As Richard was leading our reflecting on the stories, it began to occur to me that both stories are examples of human mutuality with God. It's a section of the essay on mutuality I am due to hand in to my supervisor tomorrow that has been feeling a little unfinished. So it was probably bubbling away in my subconscious, ready for the link to be made.

I am wondering if we see the mutuality …

an unravelling

I let go,
drop to the ground,
a light falling, here,
here I will land.
Until now I have been hovering,
wings beat from flying over land
and sea, land and sea, but
land I did not,
feathers panting,
the landing ready
waiting, but landing
had to wait –
for what? an
invitation? the right
one? moments come,
gone, passed over in the hovering
holding height,
watching, moments
wasted waiting
to be ready
to be here
so to come to earth as one,
not fall in pieces,
dreams and ideas scattering
lost with my direction
until now,
when I let go, float
gently to earth
into breath
to where I am.

I was going to write more about the context of this poem, written at nitekirk when, after a song, a poem, more poems and candlelight, an installation of thousands of hand made beads hanging in a dark room, weaving, weaving, I unravelled, or the knots within at least, and I found myself feeling at home, whether in place or Spirit or both I'm not sure yet … and there I have, after all, told the story. 

of speaking and listening, making the most of gathered encounters

I have been thinking about those moments we gather and hear someone speak. There are all sorts of moments - speeches at weddings and birthdays, academic papers, bibles, prayers and sermons in church, poetry readings, theatre, storytelling, a singer telling stories between songs in a live set.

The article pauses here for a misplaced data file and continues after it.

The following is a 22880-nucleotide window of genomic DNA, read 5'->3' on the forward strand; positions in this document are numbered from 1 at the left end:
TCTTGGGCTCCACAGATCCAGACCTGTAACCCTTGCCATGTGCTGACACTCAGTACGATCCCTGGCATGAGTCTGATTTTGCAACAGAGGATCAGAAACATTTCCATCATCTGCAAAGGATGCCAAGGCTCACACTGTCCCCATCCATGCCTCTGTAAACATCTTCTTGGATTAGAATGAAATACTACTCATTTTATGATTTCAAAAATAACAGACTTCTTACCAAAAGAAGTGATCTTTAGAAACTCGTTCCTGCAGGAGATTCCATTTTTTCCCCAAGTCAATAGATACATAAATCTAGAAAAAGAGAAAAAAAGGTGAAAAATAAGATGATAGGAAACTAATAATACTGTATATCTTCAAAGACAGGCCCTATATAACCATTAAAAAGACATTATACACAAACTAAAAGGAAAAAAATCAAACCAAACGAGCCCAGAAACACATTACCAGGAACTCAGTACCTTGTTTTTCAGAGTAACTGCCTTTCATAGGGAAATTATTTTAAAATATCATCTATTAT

I think gathering together to hear someone speak is one of the most profound modes of communication available to us.

In an age in which multiple modes of communication are available for our use, we can stay connected across geographical distances in particular like never before. This has meant that new friendships I've established at conferences, gatherings and retreats in the USA, Australia and Europe in recent years have continued after the initial few days or a week together, when they may not have if letter writing had been our only option for continuing communication (some of them would have, most of these folk are writers or storytellers after all, but bear with me for the sake of the a…

artistry and creativity encouraging wellbeing

This looks great - a month of artistry and creativity to encourage wellbeing. Get along if you can! Francine Sherman's are the hands in the film of my poem, 'Woe Is'; I also met Hakim Oerton during those workshops. Both are generous, creative souls, as I'm sure the other two artists in residence are. 
It is so encouraging to see the level of awareness and attention starting to be paid to our mental health, our overall wellbeing. The more we talk together, listen together, gather together, the healthier we will be, individuals and communities. 
Artists in Residence this October
To mark Mental Health Week, we're spending the month of October creating art in the new Adelaide City Library.mindshare artists are camping out in the new Adelaide City Library to celebrate Mental Health week.

Artists David Jobling, Francine Sherman, Hakim Oerton and Tom Stewart will each dedicate a week in October to running workshops in the Library.

David Jobling kicks off the month with a wee…

Woe Is

Woe is by Sarah Agnew from mindshare on Vimeo.

This is the poem film I got to make thanks to the mindshare poetry competition 'When Words Come to Life'.

Do go to the mindshare website or Vimeo page and check out the poem films from other competition winners.